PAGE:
Wall, J. & Jones, D. ‘The Body of the Voice: corporeal poetics in Dada’ in Jones, D. (ed.) Dada Culture: Critical Texts on the Avant-Garde (Amsterdam: Editions Rodopi, 2006

White, J. Literary Futurism: Aspects of the First Avant-Garde (Oxford: Oxford University Press, 1989)

Week 6: Reading week

 

Part Two: Theoretical Responses

 

 

7: Dialectic:

If some aspects of modernity’s new media create huge conceptual problems for some modernist artists, for others those media seem perfectly suited to describe the age to which they belong. In this seminar we look at how the Hungarian artist Lásló Moholy Nagy applies the Marxist-Hegelian principle of the dialectic in the mid 1920s to understand the emergence of film as a form of visual representation that succeeds painting and then photography. In Alberto Cavalcanti’s ‘city film’ Rien que les heures we look at an example of that dialectic placed within the film itself, as the frames freeze into photographs that are then destroyed.

 

Screening: Rien que les heures (Alberto Cavalcanti, 1926)

Reading: Moholy-Nagy, L. Painting Photography Film (MIT Press, 1977)

 

Further Reading:

Butler, C. Early Modernism: Music and Painting in Europe, 1910 – 1916 (Oxford: Oxford University Press, 1994) pp. 133 – 208.

 

Dimendberg, E. "Transfiguring the Urban Gray: Laszlo Moholy-Nagy and 'Dynamic of the Metropolis'" in Camera Obscura, Camera Lucida: Essays in Honor of Annette Michelson, Richard Allen and Malcolm Turvey (eds.) (Amsterdam University Press, 2003)

Kaliska-Miller, A. ‘Films’ in Moholy-Nagy: Painting, Photography and Film in Weimar Germany (Wellesley College Museum, 1985) pp. 122-129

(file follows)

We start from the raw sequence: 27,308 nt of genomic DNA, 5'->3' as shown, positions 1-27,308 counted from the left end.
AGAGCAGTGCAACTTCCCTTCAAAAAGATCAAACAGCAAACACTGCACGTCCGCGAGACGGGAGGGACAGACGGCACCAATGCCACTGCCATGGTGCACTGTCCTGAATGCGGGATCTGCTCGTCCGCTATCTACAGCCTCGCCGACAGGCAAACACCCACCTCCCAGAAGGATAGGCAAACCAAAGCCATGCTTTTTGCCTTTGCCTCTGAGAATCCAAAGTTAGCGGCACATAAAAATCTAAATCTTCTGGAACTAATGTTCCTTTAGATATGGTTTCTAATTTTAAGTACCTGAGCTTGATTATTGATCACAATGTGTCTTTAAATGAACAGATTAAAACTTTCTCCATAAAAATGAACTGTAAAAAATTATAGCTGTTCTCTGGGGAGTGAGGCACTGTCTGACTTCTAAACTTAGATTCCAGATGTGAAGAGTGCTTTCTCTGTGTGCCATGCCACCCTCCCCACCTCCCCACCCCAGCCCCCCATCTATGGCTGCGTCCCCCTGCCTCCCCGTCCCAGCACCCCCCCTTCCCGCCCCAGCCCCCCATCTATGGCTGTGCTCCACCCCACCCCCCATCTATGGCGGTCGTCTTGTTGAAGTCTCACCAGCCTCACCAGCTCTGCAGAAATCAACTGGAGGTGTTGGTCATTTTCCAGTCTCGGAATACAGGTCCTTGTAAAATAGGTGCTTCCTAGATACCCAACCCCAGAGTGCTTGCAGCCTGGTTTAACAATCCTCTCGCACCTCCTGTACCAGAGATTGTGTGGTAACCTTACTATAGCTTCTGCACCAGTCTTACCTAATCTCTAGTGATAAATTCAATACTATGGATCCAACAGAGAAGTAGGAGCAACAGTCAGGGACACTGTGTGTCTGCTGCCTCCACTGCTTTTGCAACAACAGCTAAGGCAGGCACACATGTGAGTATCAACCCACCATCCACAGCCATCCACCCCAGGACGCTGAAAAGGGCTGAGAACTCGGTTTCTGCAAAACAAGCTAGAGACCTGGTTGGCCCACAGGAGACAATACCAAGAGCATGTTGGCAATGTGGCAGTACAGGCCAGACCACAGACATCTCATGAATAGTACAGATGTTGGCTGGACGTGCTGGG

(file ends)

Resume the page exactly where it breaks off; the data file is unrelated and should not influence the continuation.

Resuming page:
Licht, E.M. Picturing Modernism: Moholy-Nagy and Photography in Weimar Germany (MIT Press, 1995) especially pp. 56-127

Margolin, V. The Struggle for Utopia: Rodchenko, Lissitzky, Moholy-Nagy, 1917-1946 (University of Chicago Press, 1997) Chapters 2 [pp.45-80] and 4 [pp.123-162]

Rose, B. ‘Kinetic Solutions to Pictorial Problems: The Films of Man Ray and Moholy-Nagy’ Artforum 10 (September 1971) pp.71-73 *

8: Chance:

The introduction of the irrational is one of the classic modernist responses to history. By the time of the First World War (1914-1918) it becomes clear that rationality can produce only chaos – indeed, if we go back to Kern’s Culture of Time and Space or outside of culture to the theory espoused by A.J.P. Taylor concerning the origins of that war it might be said to be one predicated on industrial rationality and the standardising of time. However, chance can also be said to express the more general indifference of the modern world to the human. Dada and Surrealism will answer rationality with chance, the unconscious and the celebration of madness. Here we examine two films by the American artist Man Ray premised, apparently, on letting things happen as they fall.

 

Screening: Retour à la Raison (Man Ray, 1923); Histoire du Château de dés(Man Ray, 1928)

Reading: Watts, H. Chance: A Perspective on Dada (UMI Research Press, 1980)

 

Further Reading:

Foster, S.C. ‘Man Ray: Instruments of Insight’ in E. Peterson (ed.) Paris Dada: The Barbarians Storm the Gates (G.K.Hall & Co., 2001)

9: Obsolescence: the profane illumination

Whilst it celebrated the human unconscious, Surrealism also discovered a sense of the cultural unconscious, in the abandoned or transformed objects that it found in flea markets or walking through the city. In this, Walter Benjamin felt that Surrealism had, almost inadvertently illuminated the processes of capitalism, the idea of fashion and obsolescence. Benjamin wrote his great, never completed work on the shopping arcades of nineteenth century Paris as emblematic of the structure and process of capital only a few metres from those arcades, in the Bibliothèque National. We contrast his theoretical project with the recycling of suddenly obsolete ‘modern’ culture (the reworking of silent films made out of date by the talkies) undertaken by the American surrealist Joseph Cornell.

 

Viewing: Rose Hobart (Joseph Cornell, 1936)

 

Reading:

Benjamin, W. ‘Surrealism: The Last Snapshot of the European Intelligentsia’, Walter Benjamin, Selected Writings, Volume 2: 1927 – 1934 (Cambridge, Mass.: The Belknap Press of Harvard University Press, 1999) pp. 207 – 221

 

 

Further Reading: